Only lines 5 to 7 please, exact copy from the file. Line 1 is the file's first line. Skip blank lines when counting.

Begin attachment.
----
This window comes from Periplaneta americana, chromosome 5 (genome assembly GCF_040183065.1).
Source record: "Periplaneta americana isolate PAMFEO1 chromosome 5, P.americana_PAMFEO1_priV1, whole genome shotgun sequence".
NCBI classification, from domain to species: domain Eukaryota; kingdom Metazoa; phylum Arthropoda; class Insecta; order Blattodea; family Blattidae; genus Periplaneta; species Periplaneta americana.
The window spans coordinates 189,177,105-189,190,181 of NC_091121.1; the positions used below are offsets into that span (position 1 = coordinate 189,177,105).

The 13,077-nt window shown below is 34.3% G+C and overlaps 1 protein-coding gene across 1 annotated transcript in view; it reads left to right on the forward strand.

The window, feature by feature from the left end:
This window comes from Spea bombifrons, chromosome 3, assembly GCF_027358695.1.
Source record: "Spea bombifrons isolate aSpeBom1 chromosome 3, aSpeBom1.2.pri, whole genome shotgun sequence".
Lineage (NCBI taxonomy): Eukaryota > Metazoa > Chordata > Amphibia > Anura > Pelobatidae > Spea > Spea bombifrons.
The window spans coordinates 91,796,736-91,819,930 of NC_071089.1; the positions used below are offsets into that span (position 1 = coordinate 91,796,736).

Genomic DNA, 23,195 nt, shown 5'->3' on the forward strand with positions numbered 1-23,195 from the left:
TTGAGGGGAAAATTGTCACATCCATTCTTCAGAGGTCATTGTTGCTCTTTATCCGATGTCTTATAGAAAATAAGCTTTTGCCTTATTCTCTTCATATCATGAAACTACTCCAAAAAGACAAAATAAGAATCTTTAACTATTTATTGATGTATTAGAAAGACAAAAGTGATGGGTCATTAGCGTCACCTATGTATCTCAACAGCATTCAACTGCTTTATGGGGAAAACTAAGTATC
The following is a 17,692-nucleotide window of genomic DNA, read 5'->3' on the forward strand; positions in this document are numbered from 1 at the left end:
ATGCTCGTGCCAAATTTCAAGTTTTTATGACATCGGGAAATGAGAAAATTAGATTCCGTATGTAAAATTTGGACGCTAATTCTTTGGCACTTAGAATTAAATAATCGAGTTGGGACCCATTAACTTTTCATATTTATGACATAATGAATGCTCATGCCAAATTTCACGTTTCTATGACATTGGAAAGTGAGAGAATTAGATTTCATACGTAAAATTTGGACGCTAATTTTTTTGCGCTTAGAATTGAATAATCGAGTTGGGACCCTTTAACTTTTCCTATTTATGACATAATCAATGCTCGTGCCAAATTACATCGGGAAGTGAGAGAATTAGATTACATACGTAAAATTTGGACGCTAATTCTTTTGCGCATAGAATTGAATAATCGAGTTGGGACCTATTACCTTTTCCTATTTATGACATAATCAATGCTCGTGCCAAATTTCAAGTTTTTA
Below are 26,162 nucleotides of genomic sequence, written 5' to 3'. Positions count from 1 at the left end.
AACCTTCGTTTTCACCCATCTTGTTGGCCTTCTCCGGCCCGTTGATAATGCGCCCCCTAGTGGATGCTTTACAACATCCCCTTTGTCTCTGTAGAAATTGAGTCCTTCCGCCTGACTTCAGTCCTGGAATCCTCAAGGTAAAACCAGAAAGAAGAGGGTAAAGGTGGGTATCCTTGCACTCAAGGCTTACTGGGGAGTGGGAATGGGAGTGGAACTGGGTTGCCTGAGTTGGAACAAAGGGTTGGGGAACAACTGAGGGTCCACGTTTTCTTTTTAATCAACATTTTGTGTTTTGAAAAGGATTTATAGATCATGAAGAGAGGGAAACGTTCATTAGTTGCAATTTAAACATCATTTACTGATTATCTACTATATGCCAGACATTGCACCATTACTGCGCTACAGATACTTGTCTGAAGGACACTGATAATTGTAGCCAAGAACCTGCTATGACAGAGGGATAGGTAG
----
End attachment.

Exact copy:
The 13,077-nt window shown below is 34.3% G+C and overlaps 1 protein-coding gene across 1 annotated transcript in view; it reads left to right on the forward strand.

The window, feature by feature from the left end:
This window comes from Spea bombifrons, chromosome 3, assembly GCF_027358695.1.